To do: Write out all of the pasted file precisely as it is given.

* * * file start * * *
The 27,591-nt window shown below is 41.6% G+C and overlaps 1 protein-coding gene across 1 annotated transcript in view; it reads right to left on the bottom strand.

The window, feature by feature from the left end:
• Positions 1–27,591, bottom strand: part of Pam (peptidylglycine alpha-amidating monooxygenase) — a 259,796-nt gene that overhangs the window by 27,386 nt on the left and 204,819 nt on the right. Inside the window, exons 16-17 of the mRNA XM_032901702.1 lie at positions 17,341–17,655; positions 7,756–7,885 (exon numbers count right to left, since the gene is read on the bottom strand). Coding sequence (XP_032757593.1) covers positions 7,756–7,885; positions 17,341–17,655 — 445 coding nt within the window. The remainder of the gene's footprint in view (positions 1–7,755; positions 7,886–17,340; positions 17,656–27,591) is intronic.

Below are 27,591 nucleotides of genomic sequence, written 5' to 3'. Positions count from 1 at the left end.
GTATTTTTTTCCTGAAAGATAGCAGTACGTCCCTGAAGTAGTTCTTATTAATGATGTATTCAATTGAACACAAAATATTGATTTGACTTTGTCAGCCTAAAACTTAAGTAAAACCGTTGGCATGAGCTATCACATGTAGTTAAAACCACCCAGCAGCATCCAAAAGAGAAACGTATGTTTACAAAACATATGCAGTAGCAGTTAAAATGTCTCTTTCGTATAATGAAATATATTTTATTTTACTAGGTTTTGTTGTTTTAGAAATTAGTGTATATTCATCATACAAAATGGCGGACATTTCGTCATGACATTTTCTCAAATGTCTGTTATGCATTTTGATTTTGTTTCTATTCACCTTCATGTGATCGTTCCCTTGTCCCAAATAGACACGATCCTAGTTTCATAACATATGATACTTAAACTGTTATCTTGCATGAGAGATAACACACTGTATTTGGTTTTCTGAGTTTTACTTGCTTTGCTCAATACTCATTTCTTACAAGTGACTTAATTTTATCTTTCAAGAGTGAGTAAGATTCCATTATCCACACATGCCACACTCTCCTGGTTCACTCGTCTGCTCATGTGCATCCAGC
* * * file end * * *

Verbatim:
The 27,591-nt window shown below is 41.6% G+C and overlaps 1 protein-coding gene across 1 annotated transcript in view; it reads right to left on the bottom strand.

The window, feature by feature from the left end:
• Positions 1–27,591, bottom strand: part of Pam (peptidylglycine alpha-amidating monooxygenase) — a 259,796-nt gene that overhangs the window by 27,386 nt on the left and 204,819 nt on the right. Inside the window, exons 16-17 of the mRNA XM_032901702.1 lie at positions 17,341–17,655; positions 7,756–7,885 (exon numbers count right to left, since the gene is read on the bottom strand). Coding sequence (XP_032757593.1) covers positions 7,756–7,885; positions 17,341–17,655 — 445 coding nt within the window. The remainder of the gene's footprint in view (positions 1–7,755; positions 7,886–17,340; positions 17,656–27,591) is intronic.

Below are 27,591 nucleotides of genomic sequence, written 5' to 3'. Positions count from 1 at the left end.
GTATTTTTTTCCTGAAAGATAGCAGTACGTCCCTGAAGTAGTTCTTATTAATGATGTATTCAATTGAACACAAAATATTGATTTGACTTTGTCAGCCTAAAACTTAAGTAAAACCGTTGGCATGAGCTATCACATGTAGTTAAAACCACCCAGCAGCATCCAAAAGAGAAACGTATGTTTACAAAACATATGCAGTAGCAGTTAAAATGTCTCTTTCGTATAATGAAATATATTTTATTTTACTAGGTTTTGTTGTTTTAGAAATTAGTGTATATTCATCATACAAAATGGCGGACATTTCGTCATGACATTTTCTCAAATGTCTGTTATGCATTTTGATTTTGTTTCTATTCACCTTCATGTGATCGTTCCCTTGTCCCAAATAGACACGATCCTAGTTTCATAACATATGATACTTAAACTGTTATCTTGCATGAGAGATAACACACTGTATTTGGTTTTCTGAGTTTTACTTGCTTTGCTCAATACTCATTTCTTACAAGTGACTTAATTTTATCTTTCAAGAGTGAGTAAGATTCCATTATCCACACATGCCACACTCTCCTGGTTCACTCGTCTGCTCATGTGCATCCAGC